Poverty up, income down in San Diego
Richard Vargas and Toby Reese
8 October 2012
The Center on Policy Initiatives (CPI) recently released a report entitled “Poverty, Earnings and Income in San Diego County,” revealing increased hardship for the working class in and around California’s second most populous city. The CPI report is an analysis of data from the 2011 American Community Survey from the US Census Bureau, which collects “demographic, economic and social data for individuals and households.”
One of the key findings of the report was the dramatic increase in the number of those living in poverty within San Diego County. In 2011, 462,269 people (15.1 percent) lived below the federal poverty level (FPL) of $11,484 for an individual or $22,811 for a family of four. In 2007, before the onset of the economic crisis, the figure stood at 11.1 percent, or 320,378 people. Black and Latino populations experienced even higher rates of poverty—23 percent and 21 percent, respectively.
A large proportion of those below the poverty threshold held jobs. The report found that 34 percent of adults living below the FPL were employed.
The report reveals a dramatic increase in child poverty. In 2011, 19.1 percent of children lived below the FPL, up from 15.1 percent in 2007. Just 10 miles east of San Diego, in the nearby city of El Cajon, 34.8 percent of children lived in poverty last year. In many cases, parents of impoverished children are single parents. While 11 percent of the total number families in the area lived below the FPL, more than 22 percent of single-parent families lived in poverty.
The FPL’s poverty threshold leaves out a large share of families who struggle to make ends meet. As the report notes, “A yearly income of $23,000 does not go far for a family of four”. Another indicator used in the report is “economic hardship,” which is defined as 200 percent of the FPL. Remarkably, 34 percent, or 1,039,957 San Diegans live below this more realistic measurement of poverty, up from 787,991 individuals, or 27.4 percent of the population, in 2007.
From 2010 to 2011, there was a significant decline in Household Median Income in San Diego County. After adjusting for inflation, the number decreased by $2,337—from $61,814 in 2010 to $59,477. The data corresponds with the national trend. According to the 2011 US Census Bureau figures, the bottom four quintiles of American families earned less of the aggregate income than they did in 2010.
The San Diego chapter of Feeding America, the country’s largest charity food-bank, reported that 435,700 individuals—nearly the same figure as the number of individuals the CPI report found were living in poverty—received food assistance through its program in 2010, the last year for which it has data. Feeding America San Diego also reported that 62 percent of households that received assistance had at least one working adult, while 46 percent of those receiving food aid were children under the age of 18.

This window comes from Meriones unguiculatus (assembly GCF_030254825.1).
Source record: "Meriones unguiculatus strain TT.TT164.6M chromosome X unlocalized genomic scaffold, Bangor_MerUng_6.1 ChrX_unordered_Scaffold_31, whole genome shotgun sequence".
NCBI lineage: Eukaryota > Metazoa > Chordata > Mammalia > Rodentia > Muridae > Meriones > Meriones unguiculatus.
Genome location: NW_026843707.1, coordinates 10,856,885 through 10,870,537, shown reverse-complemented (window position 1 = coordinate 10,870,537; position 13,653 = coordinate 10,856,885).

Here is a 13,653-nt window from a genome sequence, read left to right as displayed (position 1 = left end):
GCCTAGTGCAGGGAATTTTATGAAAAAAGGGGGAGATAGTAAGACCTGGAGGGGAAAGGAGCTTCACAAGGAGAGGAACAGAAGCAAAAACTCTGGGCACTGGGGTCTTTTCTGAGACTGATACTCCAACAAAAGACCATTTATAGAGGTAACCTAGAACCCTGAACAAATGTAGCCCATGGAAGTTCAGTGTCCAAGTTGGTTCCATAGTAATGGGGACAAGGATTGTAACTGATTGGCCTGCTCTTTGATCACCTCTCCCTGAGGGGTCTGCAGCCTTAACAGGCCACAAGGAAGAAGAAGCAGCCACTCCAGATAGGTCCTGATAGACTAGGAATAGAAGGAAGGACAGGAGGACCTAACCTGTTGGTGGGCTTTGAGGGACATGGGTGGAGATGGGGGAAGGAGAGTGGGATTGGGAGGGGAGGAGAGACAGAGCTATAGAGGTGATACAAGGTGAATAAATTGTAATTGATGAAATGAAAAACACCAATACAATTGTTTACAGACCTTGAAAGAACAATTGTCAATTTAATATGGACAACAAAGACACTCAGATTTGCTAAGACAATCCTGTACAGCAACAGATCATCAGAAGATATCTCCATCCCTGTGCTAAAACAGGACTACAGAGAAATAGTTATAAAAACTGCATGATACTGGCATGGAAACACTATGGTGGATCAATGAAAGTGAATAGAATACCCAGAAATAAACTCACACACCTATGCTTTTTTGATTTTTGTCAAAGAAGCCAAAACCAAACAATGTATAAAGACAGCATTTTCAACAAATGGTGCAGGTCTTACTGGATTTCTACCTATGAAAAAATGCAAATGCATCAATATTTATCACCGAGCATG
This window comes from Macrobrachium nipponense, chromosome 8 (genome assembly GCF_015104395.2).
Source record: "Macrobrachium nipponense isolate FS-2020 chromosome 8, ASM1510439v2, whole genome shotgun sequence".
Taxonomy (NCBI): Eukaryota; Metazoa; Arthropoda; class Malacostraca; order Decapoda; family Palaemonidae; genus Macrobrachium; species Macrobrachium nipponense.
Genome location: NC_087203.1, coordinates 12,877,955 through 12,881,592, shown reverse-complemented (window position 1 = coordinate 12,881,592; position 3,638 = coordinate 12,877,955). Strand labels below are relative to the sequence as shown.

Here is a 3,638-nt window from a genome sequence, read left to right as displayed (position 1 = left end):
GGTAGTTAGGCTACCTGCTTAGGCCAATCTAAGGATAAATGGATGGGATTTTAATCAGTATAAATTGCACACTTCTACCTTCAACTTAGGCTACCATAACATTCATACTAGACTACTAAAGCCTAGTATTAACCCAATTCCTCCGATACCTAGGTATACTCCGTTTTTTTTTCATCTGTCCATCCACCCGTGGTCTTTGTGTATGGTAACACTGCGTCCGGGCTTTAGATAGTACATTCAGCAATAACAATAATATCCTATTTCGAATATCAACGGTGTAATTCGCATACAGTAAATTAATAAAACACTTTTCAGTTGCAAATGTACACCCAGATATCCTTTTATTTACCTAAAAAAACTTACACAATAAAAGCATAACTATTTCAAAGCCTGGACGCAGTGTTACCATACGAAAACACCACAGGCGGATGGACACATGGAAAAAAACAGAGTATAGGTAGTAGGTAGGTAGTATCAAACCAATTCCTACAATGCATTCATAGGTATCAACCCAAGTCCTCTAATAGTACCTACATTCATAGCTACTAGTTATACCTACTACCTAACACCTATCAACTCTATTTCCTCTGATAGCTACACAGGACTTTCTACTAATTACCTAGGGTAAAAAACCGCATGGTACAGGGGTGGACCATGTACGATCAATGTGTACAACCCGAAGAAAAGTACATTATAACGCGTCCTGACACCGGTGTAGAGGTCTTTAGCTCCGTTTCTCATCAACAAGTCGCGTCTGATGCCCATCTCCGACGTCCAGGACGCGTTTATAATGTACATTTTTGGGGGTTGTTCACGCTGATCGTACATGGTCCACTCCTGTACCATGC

A CPI press release described a few examples to give a human face to the data. Hilda, a single mother making just over $9 an hour as a janitor in San Diego County, “worries about her two sons because she has no health coverage for them and her work schedule means she’s never home evenings.”
Hilda’s situation is becoming the norm, rather than the exception. Of those working full-time, 20.4 percent earned less than $25,000—or a maximum of $12 per hour. Many of these individuals work in the tourism industry, which had the lowest median earnings in 2011 of $24,422.
The report notes that of the 15 categories of industry, only 5 had increases in real earnings from 2007. Although the health industry is one of the largest employers in San Diego County, 17.4 percent of the population, or 528,808 people, did not have health insurance last year. Of this number, there were 463,626 working-age adults. A total of 136,249 individuals worked full-time year round without health insurance.
As with the rest of the nation, construction was one of the hardest hit industries since 2007. In San Diego, there has been a 39.1 percent loss of employment in this field. Health care and social assistance have now become the largest industries in the city, employing a total of 115,719 individuals.
As the poor have gotten poorer, the rich have increased their wealth in San Diego. From 2010 to 2011, the Gini index of income inequality increased from 45.8 percent to 46.1 percent. The top fifth quintile took home 49 percent of the city’s income—as compared to just 3 percent for the bottom quintile. The bottom 60 percent of the population shared only 27 percent of the income produced in the city.